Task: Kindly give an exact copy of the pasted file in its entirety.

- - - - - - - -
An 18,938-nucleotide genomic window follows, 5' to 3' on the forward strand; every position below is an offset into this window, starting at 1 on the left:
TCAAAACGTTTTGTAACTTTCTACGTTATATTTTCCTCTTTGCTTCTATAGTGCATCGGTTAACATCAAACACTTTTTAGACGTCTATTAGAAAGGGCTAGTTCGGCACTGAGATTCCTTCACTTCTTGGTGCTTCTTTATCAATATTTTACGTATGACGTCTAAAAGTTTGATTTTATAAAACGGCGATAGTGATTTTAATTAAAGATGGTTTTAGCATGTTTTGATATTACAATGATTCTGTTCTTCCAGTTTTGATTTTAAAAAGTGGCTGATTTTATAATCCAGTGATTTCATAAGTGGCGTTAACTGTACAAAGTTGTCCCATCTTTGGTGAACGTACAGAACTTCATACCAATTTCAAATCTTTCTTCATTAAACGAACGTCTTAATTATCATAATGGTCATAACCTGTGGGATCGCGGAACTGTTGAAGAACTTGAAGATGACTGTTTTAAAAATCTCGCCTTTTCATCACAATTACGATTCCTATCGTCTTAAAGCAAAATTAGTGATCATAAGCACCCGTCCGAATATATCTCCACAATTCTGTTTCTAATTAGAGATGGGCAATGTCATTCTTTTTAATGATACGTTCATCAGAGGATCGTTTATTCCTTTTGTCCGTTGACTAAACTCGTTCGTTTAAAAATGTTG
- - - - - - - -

An 18,938-nucleotide genomic window follows, 5' to 3' on the forward strand; every position below is an offset into this window, starting at 1 on the left:
TCAAAACGTTTTGTAACTTTCTACGTTATATTTTCCTCTTTGCTTCTATAGTGCATCGGTTAACATCAAACACTTTTTAGACGTCTATTAGAAAGGGCTAGTTCGGCACTGAGATTCCTTCACTTCTTGGTGCTTCTTTATCAATATTTTACGTATGACGTCTAAAAGTTTGATTTTATAAAACGGCGATAGTGATTTTAATTAAAGATGGTTTTAGCATGTTTTGATATTACAATGATTCTGTTCTTCCAGTTTTGATTTTAAAAAGTGGCTGATTTTATAATCCAGTGATTTCATAAGTGGCGTTAACTGTACAAAGTTGTCCCATCTTTGGTGAACGTACAGAACTTCATACCAATTTCAAATCTTTCTTCATTAAACGAACGTCTTAATTATCATAATGGTCATAACCTGTGGGATCGCGGAACTGTTGAAGAACTTGAAGATGACTGTTTTAAAAATCTCGCCTTTTCATCACAATTACGATTCCTATCGTCTTAAAGCAAAATTAGTGATCATAAGCACCCGTCCGAATATATCTCCACAATTCTGTTTCTAATTAGAGATGGGCAATGTCATTCTTTTTAATGATACGTTCATCAGAGGATCGTTTATTCCTTTTGTCCGTTGACTAAACTCGTTCGTTTAAAAATGTTG